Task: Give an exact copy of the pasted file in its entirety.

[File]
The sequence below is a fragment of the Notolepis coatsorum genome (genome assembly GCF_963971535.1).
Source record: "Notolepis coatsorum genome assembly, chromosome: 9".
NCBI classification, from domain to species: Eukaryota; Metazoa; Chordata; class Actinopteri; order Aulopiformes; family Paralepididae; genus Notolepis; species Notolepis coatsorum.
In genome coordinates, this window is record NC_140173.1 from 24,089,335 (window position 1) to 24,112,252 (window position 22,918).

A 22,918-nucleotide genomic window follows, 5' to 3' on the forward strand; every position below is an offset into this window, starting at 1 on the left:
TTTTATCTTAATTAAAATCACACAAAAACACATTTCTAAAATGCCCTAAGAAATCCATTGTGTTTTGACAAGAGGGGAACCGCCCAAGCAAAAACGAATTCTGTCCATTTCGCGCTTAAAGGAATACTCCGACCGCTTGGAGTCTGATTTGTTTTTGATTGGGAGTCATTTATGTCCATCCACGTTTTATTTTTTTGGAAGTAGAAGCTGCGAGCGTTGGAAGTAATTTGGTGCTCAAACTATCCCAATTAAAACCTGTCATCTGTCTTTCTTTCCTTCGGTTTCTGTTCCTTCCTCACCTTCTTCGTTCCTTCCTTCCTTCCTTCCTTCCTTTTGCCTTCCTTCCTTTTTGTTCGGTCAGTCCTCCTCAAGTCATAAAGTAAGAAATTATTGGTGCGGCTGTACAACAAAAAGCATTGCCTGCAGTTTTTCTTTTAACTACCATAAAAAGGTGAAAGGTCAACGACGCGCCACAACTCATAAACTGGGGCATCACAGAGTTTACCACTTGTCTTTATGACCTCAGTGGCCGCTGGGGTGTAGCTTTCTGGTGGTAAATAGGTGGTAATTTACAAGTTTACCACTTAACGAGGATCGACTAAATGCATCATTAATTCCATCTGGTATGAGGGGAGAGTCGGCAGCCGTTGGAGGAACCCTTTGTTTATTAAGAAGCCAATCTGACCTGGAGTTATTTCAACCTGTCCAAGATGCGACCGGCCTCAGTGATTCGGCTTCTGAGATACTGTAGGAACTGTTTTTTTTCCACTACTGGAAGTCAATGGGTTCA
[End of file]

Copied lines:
The sequence below is a fragment of the Notolepis coatsorum genome (genome assembly GCF_963971535.1).
Source record: "Notolepis coatsorum genome assembly, chromosome: 9".
NCBI classification, from domain to species: Eukaryota; Metazoa; Chordata; class Actinopteri; order Aulopiformes; family Paralepididae; genus Notolepis; species Notolepis coatsorum.
In genome coordinates, this window is record NC_140173.1 from 24,089,335 (window position 1) to 24,112,252 (window position 22,918).

A 22,918-nucleotide genomic window follows, 5' to 3' on the forward strand; every position below is an offset into this window, starting at 1 on the left:
TTTTATCTTAATTAAAATCACACAAAAACACATTTCTAAAATGCCCTAAGAAATCCATTGTGTTTTGACAAGAGGGGAACCGCCCAAGCAAAAACGAATTCTGTCCATTTCGCGCTTAAAGGAATACTCCGACCGCTTGGAGTCTGATTTGTTTTTGATTGGGAGTCATTTATGTCCATCCACGTTTTATTTTTTTGGAAGTAGAAGCTGCGAGCGTTGGAAGTAATTTGGTGCTCAAACTATCCCAATTAAAACCTGTCATCTGTCTTTCTTTCCTTCGGTTTCTGTTCCTTCCTCACCTTCTTCGTTCCTTCCTTCCTTCCTTCCTTCCTTTTGCCTTCCTTCCTTTTTGTTCGGTCAGTCCTCCTCAAGTCATAAAGTAAGAAATTATTGGTGCGGCTGTACAACAAAAAGCATTGCCTGCAGTTTTTCTTTTAACTACCATAAAAAGGTGAAAGGTCAACGACGCGCCACAACTCATAAACTGGGGCATCACAGAGTTTACCACTTGTCTTTATGACCTCAGTGGCCGCTGGGGTGTAGCTTTCTGGTGGTAAATAGGTGGTAATTTACAAGTTTACCACTTAACGAGGATCGACTAAATGCATCATTAATTCCATCTGGTATGAGGGGAGAGTCGGCAGCCGTTGGAGGAACCCTTTGTTTATTAAGAAGCCAATCTGACCTGGAGTTATTTCAACCTGTCCAAGATGCGACCGGCCTCAGTGATTCGGCTTCTGAGATACTGTAGGAACTGTTTTTTTTCCACTACTGGAAGTCAATGGGTTCA